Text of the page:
1. Kevin,

      I'll confess I have heard of Total and Sam's, and Crown Beverage and ABC -- but not Cork & Olive, so I cannot speak to their selection specifically. But there is a world of wine out there, beyond the famous wines of (e.g.) Bordeaux, Burgundy, Chianti, Rioja. There are outstanding wines available from regions like Irouleguy, Apulia, Wachau, Alentejo . . . there are wonderful wines produced from grapes like Torrentes, Tannat, Tinta Roriz, etc.

      It seems that you are saying "mostly obscure," "low quality" and "not widely avalable" are all equal, all somehow inerconnected, and that is the only way a so-called "boutique" (small?) store can carry anything "special," which you seem to imply is anything cheap that consumers have never heard of (i.e.: not widely available, obscure and of low quality -- otherwise the "traditional" [big?] stores would carry it).

      While I have no doubt that not every wine carried in every store will be to your taste (or anyone's taste, for that matter; we each have our own likes and dislikes), I have found wines of far HIGHER quality and personal enjoyment abong the "obscure" and "not widely available."

      This is not to say you cannot come across a bad or an overpriced wine in ANY store, but I've long found better wines, better prices and a better selection among the small[er] specialty stores like Vintage Berkeley, Oddlots, The Spanish Table, Paul Marcus, The Wine House -- and even stores like Kermit Lynch (the "grandfather" of specialty retailers), North Berkeley Wine Merchants, and other high-end ($$$$) stores which carry a fine selection of wines in the under $20-25 range.

      That aside, I do have a question for you, Kevin: what do you mean by "researching these wines"? Do you mean looking up to see what scores it got from Robert Parker of the Wine Spectator? Or do you mean looking up the winery's website to learn more about the wine(s)? Or do you mean checking out something like www.wine-searcher.com/ to see what various retail prices you can find the wine being sold for? Or do you mean tasting the wine side-by-side with similar wines and letting your taste buds decide which is the best-tasting wine to you?

      Thanks in advance for the answers.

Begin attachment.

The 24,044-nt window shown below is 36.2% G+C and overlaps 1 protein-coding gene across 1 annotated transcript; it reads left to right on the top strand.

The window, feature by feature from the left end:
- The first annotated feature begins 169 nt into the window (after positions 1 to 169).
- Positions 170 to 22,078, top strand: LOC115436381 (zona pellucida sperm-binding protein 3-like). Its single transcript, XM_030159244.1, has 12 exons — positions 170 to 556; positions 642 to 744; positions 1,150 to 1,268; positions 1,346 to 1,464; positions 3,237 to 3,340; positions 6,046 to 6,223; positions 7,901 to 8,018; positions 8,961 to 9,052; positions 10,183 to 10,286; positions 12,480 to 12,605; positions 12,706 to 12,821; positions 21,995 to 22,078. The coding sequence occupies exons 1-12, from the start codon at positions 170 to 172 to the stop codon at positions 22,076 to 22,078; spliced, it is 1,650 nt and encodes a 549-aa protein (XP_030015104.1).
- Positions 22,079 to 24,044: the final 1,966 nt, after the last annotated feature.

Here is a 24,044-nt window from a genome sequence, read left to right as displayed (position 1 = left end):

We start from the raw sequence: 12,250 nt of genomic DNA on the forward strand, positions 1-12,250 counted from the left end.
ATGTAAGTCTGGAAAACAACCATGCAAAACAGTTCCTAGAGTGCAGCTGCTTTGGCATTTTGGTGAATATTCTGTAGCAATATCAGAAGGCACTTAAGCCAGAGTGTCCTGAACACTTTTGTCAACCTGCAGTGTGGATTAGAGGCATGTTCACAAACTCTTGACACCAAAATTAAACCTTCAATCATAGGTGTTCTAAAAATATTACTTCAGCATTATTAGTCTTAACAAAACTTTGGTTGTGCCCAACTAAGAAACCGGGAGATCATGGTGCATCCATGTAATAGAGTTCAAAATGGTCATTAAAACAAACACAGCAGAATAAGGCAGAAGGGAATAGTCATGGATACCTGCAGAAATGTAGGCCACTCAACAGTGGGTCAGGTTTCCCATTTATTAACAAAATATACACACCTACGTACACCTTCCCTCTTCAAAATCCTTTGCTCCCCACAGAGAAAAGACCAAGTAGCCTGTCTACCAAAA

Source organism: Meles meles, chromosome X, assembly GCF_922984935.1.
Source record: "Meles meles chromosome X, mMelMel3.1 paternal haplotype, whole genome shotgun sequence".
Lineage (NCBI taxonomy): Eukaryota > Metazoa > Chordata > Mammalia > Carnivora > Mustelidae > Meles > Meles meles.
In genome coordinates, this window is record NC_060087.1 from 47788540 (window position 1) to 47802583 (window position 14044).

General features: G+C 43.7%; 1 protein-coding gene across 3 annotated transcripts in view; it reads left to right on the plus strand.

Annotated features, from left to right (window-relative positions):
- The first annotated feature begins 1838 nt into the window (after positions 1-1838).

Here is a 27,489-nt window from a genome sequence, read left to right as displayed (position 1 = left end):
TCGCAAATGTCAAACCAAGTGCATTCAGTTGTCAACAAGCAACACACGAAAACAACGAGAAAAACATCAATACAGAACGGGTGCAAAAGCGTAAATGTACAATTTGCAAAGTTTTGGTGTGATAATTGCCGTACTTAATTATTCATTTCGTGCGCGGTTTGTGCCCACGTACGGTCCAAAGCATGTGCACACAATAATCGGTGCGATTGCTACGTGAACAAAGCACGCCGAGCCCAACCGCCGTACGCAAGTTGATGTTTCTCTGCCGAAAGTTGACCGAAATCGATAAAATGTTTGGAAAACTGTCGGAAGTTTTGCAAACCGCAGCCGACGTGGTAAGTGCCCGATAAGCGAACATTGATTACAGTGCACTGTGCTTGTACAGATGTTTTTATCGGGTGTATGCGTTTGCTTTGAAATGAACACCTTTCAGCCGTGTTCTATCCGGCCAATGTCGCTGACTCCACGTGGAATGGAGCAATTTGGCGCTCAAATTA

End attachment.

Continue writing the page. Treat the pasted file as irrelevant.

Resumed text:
8 Replies
      1. re: zin1953

        it sounds to me that kevin's issue is the wine store taking advantage of consumers by overcharging for wine few people are familiar with, not for selling obscure wines in itself. i have definitely noticed this practice all across the industry, actually in every industry. businesses make money where they can. you can't get away with selling yellowtail for $20 because everyone knows how much it should cost, but maybe you could sell a $9 corbieres that few people if any know for double its value. and some auto mechanics will charge you $200 for a screw if they think you have no idea what you're doing. i think the solution is simple- be a more educated consumer, do your research like kevin did, and find retailers you trust. there are ethical wine sellers, just like there are ethical mechanics. there are many really great boutique retailers that will expose you to amazing wines that you would otherwise probably never hear about. this business model has proved to be successful, so of course there are imitators emulating it who are just looking to cash in on the trend. i don't think it takes a very discerning eye to tell the difference, yet they're still going to fool a lot of people who aren't aware this is going on in the first place. my one caveat is to be aware that prices can vary tremendously from state to state, so in doing price comparisons, take that into consideration.

        1. re: zin1953

          Hey Jason, I am still reading, but been super busy and haven't been able to respond. I appreciate your detailed responses and since you have no information about my knowledge or experience, it's hard to understand where I am coming from.

          I totally understand that there are a plethora of reputable wine stores that carry lesser known or unknown wines from across the world, but I have a hunch about this particular store. I have previously had a great relationship (and still do) in New Orleans with a store that carried plenty of lesser known wines, but the staff was knowledgable and I trusted their advice. And I always felt I got a fair deal. In the case I talk about in this post, I found a wine that sells for $6 a bottle at a trusted store, but twice that price at this "boutique" store. In addition, I felt many of the wines I tasted were pretty weak. And last, the staff seem to be novices at wine (they know far less than I do) and the turnover is high. That particular store is now hiring, since a lot of the previous employees were students that had moved home for the summer. Not my idea of knowledgable or infomed staff.